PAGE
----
For the last four years, I have tutored

mathematics at a university. The job required me to help any student who comes into the office. Each tutoring session would be with a different student, which meant that students have asked me about a wide range of mathematics courses, ranging from from their

pre-calculus course (a condensed review of topics from basic

algebra to

trigonometry), to certain beginning graduate courses. I have tutored people in Pre-

Calculus, Calculus I, Calculus II, Liner Algebra,

Differential Equations, Multi-Variable Calculus, Data Analysis (a

probability and

statistics course), Complex Variables, Partial Differential Equations, and Real Analysis for at least one extended (2-3 hours) session each - and most of these topics for at least several sessions.

From there, I learned that it is significantly easier to solve a problem than to teach someone else how to solve a problem. It is easy to parrot out some memorized facts - and in some areas of study, this is unfortunately required. Mathematics, however, is very different: memorizing facts does not get one far at all. For instance, one could memorize the

quadratic formula. The next time one encounters a

quadratic equation, one can apply the quadratic formula to solve it. However, what of the related problems about conic sections: finding the vertex of a

parabola or the center of an ellipse? The quadratic formula will not help with that. However, knowing how the quadratic formula is derived does help solve these related problems.

This observation is crucial to my methods of tutoring. When someone asks for help with a topic, I aim to instill a thorough understanding of that topic. To that end, if I find that the student has gaps in material that is necessary to understand the material asked about, then I would start by explaining that prerequisite material. If I am only there for a limited amount of time, that means I might never get to the actual question - but that is better than just having the student commit the procedure for this question to memory. In the same vein, I aim to show the reasoning behind material, and that usually means proving the crucial results that are necessary for this problem. More than that, it means helping the student himself or herself figure out a proof. If I succeed in explaining the topic, I may ask a nonroutine problem involving what was just learned. All these approaches are just means to the end of a fuller understanding of the topic asked about.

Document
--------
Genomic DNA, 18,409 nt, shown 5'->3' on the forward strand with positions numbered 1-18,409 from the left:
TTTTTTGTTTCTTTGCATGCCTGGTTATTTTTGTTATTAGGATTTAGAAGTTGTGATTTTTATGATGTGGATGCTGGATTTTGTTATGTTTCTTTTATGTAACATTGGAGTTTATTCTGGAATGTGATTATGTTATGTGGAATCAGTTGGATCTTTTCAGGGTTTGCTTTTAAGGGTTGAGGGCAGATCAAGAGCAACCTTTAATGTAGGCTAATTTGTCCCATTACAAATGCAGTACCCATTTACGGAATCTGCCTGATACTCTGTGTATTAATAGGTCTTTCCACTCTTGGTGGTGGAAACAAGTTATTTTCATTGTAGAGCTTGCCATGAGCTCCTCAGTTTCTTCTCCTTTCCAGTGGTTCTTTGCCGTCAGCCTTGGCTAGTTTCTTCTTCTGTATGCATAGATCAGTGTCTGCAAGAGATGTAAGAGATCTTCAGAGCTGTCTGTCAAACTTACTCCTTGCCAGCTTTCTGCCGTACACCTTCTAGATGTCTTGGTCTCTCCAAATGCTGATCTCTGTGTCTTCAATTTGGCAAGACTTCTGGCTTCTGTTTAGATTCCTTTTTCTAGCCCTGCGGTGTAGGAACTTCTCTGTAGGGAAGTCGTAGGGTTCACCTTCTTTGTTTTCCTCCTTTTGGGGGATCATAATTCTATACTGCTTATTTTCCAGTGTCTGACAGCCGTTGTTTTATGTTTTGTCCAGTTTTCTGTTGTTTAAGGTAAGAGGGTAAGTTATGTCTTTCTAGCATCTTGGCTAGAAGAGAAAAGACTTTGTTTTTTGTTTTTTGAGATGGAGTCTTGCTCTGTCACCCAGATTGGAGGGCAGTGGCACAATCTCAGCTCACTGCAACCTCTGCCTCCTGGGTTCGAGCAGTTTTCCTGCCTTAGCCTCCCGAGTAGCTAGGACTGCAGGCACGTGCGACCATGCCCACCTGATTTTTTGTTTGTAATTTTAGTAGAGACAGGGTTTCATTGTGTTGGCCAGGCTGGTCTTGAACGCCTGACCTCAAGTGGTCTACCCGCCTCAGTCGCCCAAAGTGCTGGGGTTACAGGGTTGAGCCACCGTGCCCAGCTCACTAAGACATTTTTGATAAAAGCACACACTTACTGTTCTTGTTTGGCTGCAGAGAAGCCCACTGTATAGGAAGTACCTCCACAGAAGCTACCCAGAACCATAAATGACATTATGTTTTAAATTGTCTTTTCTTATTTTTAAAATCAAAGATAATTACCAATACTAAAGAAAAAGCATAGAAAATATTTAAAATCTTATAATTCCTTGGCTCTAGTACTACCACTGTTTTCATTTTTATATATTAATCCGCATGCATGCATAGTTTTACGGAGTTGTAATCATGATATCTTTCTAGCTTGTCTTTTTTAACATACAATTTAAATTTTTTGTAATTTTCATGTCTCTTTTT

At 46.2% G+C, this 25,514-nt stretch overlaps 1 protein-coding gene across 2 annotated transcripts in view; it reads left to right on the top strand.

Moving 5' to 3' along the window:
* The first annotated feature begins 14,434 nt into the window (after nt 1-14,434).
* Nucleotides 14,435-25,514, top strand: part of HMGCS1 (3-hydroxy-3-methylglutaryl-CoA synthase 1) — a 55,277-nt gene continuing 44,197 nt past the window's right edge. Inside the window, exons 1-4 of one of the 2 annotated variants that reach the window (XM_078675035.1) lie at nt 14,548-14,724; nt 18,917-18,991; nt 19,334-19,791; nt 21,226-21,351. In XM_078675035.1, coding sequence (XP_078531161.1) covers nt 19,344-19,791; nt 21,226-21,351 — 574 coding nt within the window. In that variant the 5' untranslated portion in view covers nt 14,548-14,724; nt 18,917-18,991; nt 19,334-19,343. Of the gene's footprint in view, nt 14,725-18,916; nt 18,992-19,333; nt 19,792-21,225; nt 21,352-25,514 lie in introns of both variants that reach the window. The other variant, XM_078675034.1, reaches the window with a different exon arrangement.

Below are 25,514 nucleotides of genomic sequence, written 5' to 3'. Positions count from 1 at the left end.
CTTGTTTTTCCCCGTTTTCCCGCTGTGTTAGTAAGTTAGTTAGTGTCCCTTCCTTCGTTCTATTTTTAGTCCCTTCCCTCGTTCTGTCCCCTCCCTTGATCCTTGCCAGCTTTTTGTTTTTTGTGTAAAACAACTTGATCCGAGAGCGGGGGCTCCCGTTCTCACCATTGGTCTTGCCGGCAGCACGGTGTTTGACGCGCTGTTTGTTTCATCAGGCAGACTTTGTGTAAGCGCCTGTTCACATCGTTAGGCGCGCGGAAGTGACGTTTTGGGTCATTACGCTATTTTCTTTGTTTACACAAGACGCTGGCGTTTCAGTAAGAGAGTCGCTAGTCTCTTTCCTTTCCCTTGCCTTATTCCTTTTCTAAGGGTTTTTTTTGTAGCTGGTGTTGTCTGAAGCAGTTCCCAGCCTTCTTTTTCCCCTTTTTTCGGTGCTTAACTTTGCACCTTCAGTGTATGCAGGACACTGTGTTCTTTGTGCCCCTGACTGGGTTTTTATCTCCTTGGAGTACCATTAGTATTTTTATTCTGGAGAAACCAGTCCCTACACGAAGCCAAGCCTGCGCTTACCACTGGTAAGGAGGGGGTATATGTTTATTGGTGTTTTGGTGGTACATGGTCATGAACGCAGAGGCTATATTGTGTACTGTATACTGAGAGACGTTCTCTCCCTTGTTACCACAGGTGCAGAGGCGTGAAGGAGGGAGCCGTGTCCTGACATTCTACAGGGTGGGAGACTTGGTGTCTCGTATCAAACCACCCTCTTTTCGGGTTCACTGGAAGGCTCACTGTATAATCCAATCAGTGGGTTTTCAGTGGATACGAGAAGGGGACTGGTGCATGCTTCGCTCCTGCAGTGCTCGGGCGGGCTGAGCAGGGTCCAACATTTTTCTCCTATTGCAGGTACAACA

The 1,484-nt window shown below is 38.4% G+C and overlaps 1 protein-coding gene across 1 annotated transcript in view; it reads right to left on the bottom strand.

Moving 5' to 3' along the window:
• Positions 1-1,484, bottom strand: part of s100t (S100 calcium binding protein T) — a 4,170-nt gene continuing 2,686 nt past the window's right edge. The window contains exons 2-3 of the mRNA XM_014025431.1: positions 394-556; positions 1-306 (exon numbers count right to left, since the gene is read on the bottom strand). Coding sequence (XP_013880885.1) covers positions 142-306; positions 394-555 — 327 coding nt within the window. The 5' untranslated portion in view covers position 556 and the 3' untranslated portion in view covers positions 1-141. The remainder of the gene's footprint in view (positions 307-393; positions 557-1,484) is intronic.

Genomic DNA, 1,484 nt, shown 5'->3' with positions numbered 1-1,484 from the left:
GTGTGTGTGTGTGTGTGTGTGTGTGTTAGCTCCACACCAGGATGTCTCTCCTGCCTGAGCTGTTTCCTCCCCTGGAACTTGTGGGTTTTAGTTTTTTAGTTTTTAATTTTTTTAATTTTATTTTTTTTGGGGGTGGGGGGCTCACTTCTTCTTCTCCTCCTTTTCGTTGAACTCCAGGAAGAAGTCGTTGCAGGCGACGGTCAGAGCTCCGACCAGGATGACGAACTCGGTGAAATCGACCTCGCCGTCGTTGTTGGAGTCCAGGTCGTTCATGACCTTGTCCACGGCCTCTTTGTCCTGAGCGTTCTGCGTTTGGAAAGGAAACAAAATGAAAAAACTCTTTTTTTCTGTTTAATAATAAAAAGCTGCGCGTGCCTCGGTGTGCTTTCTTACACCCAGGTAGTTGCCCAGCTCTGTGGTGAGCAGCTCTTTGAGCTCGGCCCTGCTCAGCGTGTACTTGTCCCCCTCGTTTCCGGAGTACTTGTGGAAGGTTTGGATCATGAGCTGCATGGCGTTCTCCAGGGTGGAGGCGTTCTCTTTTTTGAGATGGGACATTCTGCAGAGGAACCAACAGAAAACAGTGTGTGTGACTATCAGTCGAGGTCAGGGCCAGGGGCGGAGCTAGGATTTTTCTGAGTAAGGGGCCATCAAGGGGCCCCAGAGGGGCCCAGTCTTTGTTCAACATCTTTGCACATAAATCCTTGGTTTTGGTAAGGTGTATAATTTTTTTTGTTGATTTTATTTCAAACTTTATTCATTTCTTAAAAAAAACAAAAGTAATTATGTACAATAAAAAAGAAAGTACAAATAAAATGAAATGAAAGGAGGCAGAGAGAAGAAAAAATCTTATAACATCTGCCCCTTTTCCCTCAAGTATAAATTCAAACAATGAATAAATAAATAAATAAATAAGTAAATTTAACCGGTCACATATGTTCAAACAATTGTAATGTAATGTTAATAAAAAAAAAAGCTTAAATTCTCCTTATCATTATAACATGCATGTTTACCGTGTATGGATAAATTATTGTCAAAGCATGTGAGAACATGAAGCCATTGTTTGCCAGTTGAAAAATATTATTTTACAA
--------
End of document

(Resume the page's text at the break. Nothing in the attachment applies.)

##### Cancellation

24 hours notice required
*I do not offer any free sample sessions.
For long sessions, as long as we agree beforehand, my rate is lower:
$45/hour for a 2-3 hour session;
$35/hour for a session at least 3 hours long.*

##### Travel Radius

Travels within 5 miles of Highland Park, NJ 08904
Tutors have the ability to create educational resources and share them with the WyzAnt community.
Here are some of the resources created by Kostyantyn.
View all of Kostyantyn’s resources

Using the Ideal Gas Law, PV = nRT:
n = PV/RT = (101.3 kPA*22.4L)/(8.31 J/(mol K) * 273 K) =
= (101.3 * 1000 N/m^2 * 22.4/1000 m^3)/(8.31 N m/(mol K) * 273 K) =
= (101.3 * 22.4 N m)/(8.31 * 273 N m/mol) =
= (101.3 * 22.4/(8.31*273)) mol =
= 1.00022 mol
Number...

sin(theta)*cos(theta) = cos(theta)
sin(theta)*cos(theta) - cos(theta) = 0
cos(theta)*(sin(theta) - 1) = 0
cos(theta) = 0 OR sin(theta) = 1
cos(theta) = 0: pi/2, 3pi/2
sin(theta) = 1: pi/2
Final answer: {pi/2, 3*pi/2}

4*cos^2(x) + 2*sin^2(x) = 3
2*cos^2(x) + 2*cos^2(x) + 2*sin^2(x) = 3
2*cos^2(x) + 2*(cos^2(x) + sin^2(x)) = 3
2*cos^2(x) + 2*1 = 3
2*cos^2(x) = 1
cos^2(x) = 1/2
cos(x) = +- sqrt(2)/2
Solutions with the + sign:
pi/4, 7pi/4
Solutions...